household activities because of your use?
• Spending significant time or emotional energy. Have you spent a significant amount of time
obtaining, using, concealing, planning, or recovering from your use? Have you spend a lot of time
thinking about using? Have you ever concealed or minimized your use? Have you ever thought of
schemes to avoid getting caught?
• Desire to cut down. Have you sometimes thought about cutting down or controlling your use?
Have you ever made unsuccessful attempts to cut down or control your use?
• If you answered yes to at least 3 of these questions, then you meet the medical definition of
addiction. This definition is based on the of American Psychiatric Association (DSM-IV) and the
World Health Organization (ICD-10) criteria.(1)
• Some people aren't addicted to drugs or alcohol, but
abuse them. The American Psychiatric Association
(DSM-IV) definition of substance abuse is at least one of
the following four criteria.
• Continued use despite social or interpersonal problems.
• Repeated use resulting in failure to fulfill obligations at
work, school, or home.
• Repeated use resulting in physically hazardous
• Use resulting in legal problems.
• However, the term addiction has spread to include
psychological dependence which refers to behaviors
that are not generally recognized by the medical
community but a recurring compulsion which an
individual to engages in a specific activity, despite
harmful consequences to the users individual health,
mental state, or social life.
• Many people now feel that there should be accommodation
made to include psychological dependency on such things as
gambling, food, sex, pornography, computers, work, exercise,
spiritual obsession (as opposed to religious devotion), pain, self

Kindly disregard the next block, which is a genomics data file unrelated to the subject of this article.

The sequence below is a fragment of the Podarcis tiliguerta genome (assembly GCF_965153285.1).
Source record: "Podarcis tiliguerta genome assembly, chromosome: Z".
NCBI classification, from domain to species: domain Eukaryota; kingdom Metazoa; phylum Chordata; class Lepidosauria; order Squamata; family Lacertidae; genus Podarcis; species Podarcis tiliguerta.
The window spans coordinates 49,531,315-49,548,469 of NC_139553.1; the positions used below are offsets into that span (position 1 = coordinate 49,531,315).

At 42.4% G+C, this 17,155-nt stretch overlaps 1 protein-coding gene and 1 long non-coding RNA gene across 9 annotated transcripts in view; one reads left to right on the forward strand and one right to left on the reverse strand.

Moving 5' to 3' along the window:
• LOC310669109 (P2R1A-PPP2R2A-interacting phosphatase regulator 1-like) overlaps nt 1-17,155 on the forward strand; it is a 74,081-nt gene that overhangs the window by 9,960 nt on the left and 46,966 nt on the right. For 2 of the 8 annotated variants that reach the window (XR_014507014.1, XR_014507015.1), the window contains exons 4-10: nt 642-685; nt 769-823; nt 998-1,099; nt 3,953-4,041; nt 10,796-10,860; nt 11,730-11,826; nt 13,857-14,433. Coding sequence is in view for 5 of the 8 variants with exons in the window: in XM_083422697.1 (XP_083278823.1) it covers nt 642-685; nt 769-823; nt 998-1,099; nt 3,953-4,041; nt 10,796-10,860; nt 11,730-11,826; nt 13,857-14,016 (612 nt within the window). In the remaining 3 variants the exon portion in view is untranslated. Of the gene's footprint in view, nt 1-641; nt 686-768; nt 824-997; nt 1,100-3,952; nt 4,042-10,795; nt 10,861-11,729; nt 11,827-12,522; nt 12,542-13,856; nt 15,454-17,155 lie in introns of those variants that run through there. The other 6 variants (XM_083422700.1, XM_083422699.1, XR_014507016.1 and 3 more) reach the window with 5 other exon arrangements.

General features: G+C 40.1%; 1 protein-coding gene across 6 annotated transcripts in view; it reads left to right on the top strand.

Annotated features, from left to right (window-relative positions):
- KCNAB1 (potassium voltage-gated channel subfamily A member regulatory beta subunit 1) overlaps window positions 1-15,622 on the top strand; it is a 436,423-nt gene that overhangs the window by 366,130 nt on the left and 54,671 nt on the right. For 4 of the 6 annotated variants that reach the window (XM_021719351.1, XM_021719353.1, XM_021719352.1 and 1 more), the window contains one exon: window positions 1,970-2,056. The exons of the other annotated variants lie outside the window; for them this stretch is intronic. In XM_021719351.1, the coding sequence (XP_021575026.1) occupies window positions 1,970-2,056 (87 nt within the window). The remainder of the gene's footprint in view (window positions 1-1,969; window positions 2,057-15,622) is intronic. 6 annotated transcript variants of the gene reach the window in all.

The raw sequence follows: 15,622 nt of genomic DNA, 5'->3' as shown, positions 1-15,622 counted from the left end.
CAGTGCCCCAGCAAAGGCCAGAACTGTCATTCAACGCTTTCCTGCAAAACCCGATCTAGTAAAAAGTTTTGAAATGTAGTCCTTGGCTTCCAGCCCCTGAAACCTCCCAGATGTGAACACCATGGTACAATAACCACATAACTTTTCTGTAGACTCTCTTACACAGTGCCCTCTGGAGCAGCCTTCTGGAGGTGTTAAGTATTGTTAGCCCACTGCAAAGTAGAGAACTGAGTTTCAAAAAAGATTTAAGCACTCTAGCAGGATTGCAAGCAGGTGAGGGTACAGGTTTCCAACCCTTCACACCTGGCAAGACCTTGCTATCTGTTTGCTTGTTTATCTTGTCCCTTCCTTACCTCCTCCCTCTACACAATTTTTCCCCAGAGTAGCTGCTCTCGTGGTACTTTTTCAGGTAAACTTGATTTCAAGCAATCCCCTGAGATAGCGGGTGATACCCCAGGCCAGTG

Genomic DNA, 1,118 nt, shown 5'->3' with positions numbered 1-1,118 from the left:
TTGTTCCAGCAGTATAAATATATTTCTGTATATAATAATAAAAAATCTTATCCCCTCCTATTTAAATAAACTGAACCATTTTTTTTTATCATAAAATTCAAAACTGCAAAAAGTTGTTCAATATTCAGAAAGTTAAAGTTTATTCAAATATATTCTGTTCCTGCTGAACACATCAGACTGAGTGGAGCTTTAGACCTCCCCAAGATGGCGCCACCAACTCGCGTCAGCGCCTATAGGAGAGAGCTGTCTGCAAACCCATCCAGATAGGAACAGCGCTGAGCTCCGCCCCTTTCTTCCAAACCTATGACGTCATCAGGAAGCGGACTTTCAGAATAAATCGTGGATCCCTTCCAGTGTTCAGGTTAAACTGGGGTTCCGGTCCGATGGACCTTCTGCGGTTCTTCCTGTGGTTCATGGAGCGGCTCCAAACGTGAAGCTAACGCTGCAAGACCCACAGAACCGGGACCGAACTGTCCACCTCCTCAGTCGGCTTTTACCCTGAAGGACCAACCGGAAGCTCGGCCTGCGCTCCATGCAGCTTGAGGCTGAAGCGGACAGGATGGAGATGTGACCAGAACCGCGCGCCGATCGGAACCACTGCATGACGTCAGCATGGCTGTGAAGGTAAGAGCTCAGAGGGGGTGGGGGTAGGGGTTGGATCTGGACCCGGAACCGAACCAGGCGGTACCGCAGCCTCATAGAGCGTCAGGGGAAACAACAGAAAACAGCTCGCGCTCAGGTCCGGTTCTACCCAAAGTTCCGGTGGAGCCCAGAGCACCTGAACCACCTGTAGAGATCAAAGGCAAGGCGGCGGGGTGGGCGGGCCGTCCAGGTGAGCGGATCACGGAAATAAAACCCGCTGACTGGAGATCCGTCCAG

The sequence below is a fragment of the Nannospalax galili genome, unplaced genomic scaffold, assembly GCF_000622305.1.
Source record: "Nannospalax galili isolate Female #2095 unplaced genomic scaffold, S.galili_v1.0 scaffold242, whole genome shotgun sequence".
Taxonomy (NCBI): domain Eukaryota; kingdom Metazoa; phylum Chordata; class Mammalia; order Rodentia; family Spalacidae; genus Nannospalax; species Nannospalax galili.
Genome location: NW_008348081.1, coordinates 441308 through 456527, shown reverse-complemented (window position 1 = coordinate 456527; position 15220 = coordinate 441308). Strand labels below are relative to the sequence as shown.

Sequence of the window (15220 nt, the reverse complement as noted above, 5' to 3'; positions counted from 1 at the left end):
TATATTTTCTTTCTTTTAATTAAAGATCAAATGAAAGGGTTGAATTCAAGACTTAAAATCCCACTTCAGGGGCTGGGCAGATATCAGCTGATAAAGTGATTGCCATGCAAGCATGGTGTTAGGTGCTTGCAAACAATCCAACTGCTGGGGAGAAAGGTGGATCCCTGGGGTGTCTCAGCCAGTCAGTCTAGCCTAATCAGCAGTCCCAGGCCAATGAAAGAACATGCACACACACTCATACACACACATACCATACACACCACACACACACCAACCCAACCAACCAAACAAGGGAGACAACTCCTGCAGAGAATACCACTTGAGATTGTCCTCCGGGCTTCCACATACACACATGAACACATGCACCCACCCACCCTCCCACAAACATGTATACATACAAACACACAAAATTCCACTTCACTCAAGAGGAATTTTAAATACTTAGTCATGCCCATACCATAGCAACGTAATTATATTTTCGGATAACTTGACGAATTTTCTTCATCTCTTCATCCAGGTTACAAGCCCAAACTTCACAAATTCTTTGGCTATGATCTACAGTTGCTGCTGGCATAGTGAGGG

injury, and shopping. These behaviors count as 'addictions' as
well and cause guilt, shame, fear, hopelessness, failure,
rejection, anxiety, or humiliation symptoms associated with,
among other medical conditions, depression and anxiety.
Although, the above mentioned are things or tasks which,
when used or performed, do not fit into the traditional view of
addiction and may be better defined as an obsessive–
compulsive disorder, withdrawal symptoms may occur with
abatement of such behaviors. It is said by those who adhere to
a traditionalist view that these withdrawal-like symptoms are
not strictly reflective of an addiction, but rather of a behavioral
disorder; however are treated therapeutically as addictions.
• Addiction may affect each family member or friend differently. Children of an
addict may feel guilty and responsible for the problem and may feel different from
their peers. These children often experience depression and low self-esteem. Many
of them attempt to deflect attention from the addiction by either acting too
perfect (such as obsessing over impeccable grades) or by acting out with behaviors
such as lying, stealing, fighting, or truancy.
• Friends of an addict may become hurt or angry as the addicted person turns away